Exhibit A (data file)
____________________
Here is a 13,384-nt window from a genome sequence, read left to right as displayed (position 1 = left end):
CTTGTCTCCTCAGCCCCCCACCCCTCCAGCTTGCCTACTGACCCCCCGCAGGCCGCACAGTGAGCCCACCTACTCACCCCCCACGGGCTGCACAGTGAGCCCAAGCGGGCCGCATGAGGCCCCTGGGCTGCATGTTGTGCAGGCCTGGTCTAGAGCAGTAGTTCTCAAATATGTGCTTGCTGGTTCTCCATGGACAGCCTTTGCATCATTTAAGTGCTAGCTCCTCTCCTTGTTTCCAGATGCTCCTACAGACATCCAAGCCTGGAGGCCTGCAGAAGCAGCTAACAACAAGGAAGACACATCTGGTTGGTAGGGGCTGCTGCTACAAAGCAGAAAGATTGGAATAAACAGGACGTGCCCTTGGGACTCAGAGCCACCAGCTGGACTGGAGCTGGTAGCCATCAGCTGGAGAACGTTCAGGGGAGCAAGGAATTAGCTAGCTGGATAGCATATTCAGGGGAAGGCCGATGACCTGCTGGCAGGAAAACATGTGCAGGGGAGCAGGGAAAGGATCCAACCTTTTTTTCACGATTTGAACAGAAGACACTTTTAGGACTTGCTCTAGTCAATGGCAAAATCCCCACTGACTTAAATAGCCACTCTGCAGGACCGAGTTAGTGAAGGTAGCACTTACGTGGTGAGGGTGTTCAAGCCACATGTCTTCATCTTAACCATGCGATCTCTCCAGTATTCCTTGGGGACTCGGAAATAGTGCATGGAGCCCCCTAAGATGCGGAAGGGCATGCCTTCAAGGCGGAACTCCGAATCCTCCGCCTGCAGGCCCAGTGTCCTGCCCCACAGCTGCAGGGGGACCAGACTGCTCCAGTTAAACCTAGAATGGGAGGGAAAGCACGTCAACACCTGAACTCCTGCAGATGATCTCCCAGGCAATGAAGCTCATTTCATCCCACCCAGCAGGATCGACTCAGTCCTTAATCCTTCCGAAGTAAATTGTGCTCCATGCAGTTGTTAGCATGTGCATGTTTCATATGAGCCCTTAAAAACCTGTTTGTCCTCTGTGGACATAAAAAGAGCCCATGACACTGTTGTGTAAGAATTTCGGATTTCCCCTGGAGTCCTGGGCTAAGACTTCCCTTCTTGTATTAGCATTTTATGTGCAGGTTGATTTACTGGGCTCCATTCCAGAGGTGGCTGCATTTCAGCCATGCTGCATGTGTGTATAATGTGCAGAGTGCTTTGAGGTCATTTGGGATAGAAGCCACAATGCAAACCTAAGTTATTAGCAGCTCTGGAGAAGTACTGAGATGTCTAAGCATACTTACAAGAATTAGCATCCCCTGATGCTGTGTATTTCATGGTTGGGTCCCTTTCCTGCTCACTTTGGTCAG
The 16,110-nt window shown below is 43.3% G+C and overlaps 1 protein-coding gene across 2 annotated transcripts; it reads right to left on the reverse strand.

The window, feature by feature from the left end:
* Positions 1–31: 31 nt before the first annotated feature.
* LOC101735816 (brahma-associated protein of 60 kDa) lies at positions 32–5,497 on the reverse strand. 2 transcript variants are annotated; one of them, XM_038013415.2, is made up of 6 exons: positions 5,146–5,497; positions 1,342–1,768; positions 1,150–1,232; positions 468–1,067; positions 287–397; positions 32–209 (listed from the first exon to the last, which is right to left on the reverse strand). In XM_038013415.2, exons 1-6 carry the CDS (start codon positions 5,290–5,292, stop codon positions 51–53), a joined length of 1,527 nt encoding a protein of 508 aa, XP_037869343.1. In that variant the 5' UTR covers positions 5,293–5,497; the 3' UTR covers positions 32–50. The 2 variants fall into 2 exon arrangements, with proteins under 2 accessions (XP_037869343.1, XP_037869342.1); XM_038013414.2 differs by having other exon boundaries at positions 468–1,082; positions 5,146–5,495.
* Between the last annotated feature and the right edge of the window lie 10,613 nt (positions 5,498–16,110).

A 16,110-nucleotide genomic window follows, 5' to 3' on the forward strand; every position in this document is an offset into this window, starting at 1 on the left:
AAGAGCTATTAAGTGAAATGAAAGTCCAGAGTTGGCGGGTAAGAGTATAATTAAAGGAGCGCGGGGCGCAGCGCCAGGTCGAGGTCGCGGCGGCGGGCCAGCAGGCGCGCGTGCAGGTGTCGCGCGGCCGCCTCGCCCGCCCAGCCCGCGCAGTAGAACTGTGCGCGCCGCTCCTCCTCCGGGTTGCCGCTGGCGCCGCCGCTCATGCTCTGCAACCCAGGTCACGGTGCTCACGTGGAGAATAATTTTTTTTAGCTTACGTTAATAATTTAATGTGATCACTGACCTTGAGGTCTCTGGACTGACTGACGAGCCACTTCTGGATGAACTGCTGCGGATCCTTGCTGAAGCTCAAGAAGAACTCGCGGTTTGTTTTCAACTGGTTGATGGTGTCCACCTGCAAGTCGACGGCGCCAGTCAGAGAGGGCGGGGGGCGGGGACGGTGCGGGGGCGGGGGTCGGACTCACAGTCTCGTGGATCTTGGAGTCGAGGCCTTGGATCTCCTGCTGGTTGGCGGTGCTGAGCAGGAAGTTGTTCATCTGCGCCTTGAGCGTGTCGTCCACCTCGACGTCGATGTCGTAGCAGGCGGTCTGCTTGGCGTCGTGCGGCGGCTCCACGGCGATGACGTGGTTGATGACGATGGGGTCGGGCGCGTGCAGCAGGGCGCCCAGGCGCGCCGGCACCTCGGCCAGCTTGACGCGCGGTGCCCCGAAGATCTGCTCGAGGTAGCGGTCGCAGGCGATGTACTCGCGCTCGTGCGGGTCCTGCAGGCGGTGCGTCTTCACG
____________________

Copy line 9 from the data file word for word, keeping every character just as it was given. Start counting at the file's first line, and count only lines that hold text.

AAGAGCTATTAAGTGAAATGAAAGTCCAGAGTTGGCGGGTAAGAGTATAATTAAAGGAGCGCGGGGCGCAGCGCCAGGTCGAGGTCGCGGCGGCGGGCCAGCAGGCGCGCGTGCAGGTGTCGCGCGGCCGCCTCGCCCGCCCAGCCCGCGCAGTAGAACTGTGCGCGCCGCTCCTCCTCCGGGTTGCCGCTGGCGCCGCCGCTCATGCTCTGCAACCCAGGTCACGGTGCTCACGTGGAGAATAATTTTTTTTAGCTTACGTTAATAATTTAATGTGATCACTGACCTTGAGGTCTCTGGACTGACTGACGAGCCACTTCTGGATGAACTGCTGCGGATCCTTGCTGAAGCTCAAGAAGAACTCGCGGTTTGTTTTCAACTGGTTGATGGTGTCCACCTGCAAGTCGACGGCGCCAGTCAGAGAGGGCGGGGGGCGGGGACGGTGCGGGGGCGGGGGTCGGACTCACAGTCTCGTGGATCTTGGAGTCGAGGCCTTGGATCTCCTGCTGGTTGGCGGTGCTGAGCAGGAAGTTGTTCATCTGCGCCTTGAGCGTGTCGTCCACCTCGACGTCGATGTCGTAGCAGGCGGTCTGCTTGGCGTCGTGCGGCGGCTCCACGGCGATGACGTGGTTGATGACGATGGGGTCGGGCGCGTGCAGCAGGGCGCCCAGGCGCGCCGGCACCTCGGCCAGCTTGACGCGCGGTGCCCCGAAGATCTGCTCGAGGTAGCGGTCGCAGGCGATGTACTCGCGCTCGTGCGGGTCCTGCAGGCGGTGCGTCTTCACG